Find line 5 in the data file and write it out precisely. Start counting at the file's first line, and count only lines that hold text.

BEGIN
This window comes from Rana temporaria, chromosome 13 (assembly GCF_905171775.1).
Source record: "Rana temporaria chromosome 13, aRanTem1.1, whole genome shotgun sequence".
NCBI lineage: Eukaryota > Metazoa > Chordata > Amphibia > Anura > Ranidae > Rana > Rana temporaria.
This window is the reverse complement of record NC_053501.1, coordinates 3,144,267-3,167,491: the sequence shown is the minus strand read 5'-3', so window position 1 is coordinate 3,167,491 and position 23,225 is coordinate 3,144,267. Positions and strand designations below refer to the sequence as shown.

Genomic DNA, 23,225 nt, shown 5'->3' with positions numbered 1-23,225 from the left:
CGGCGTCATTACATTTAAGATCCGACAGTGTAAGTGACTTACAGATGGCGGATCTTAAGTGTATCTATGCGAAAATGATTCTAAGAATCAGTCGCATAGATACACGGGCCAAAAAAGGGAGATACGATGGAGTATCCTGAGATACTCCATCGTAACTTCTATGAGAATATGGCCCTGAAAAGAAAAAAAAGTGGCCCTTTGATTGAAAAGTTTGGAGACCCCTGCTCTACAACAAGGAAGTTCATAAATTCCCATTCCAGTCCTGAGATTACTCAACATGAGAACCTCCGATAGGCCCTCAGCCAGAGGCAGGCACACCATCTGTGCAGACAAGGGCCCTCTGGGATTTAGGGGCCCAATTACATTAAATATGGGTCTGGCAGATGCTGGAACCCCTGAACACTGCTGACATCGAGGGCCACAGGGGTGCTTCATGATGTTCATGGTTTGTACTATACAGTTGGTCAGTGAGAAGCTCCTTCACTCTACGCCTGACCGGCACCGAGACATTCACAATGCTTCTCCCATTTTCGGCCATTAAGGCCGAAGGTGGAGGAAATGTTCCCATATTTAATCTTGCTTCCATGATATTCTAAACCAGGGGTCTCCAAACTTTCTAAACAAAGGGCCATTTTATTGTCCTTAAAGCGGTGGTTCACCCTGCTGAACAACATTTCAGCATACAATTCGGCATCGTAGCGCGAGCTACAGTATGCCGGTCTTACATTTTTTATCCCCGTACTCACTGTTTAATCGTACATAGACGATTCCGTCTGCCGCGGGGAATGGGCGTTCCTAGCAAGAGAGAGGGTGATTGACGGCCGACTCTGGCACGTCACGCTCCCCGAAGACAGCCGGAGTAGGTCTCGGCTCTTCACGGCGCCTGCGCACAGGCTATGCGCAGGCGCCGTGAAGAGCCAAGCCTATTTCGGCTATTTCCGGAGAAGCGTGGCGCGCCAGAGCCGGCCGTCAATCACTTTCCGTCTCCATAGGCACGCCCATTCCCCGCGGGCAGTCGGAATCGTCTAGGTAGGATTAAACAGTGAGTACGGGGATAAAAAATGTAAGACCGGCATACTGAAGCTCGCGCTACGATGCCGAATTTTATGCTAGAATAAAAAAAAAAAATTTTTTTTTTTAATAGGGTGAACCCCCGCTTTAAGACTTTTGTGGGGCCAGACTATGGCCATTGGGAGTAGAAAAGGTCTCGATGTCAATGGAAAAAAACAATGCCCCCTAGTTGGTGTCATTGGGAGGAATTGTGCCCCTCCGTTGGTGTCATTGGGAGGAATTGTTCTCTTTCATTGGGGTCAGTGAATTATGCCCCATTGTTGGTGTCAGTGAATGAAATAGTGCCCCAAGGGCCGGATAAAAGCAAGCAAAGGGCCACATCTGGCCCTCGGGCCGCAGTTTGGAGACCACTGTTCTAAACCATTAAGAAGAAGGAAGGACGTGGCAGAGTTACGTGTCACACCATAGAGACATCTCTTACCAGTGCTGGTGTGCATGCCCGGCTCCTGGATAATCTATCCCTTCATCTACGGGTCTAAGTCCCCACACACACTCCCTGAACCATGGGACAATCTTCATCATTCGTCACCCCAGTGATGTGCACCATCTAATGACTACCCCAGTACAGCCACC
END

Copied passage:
Genomic DNA, 23,225 nt, shown 5'->3' with positions numbered 1-23,225 from the left: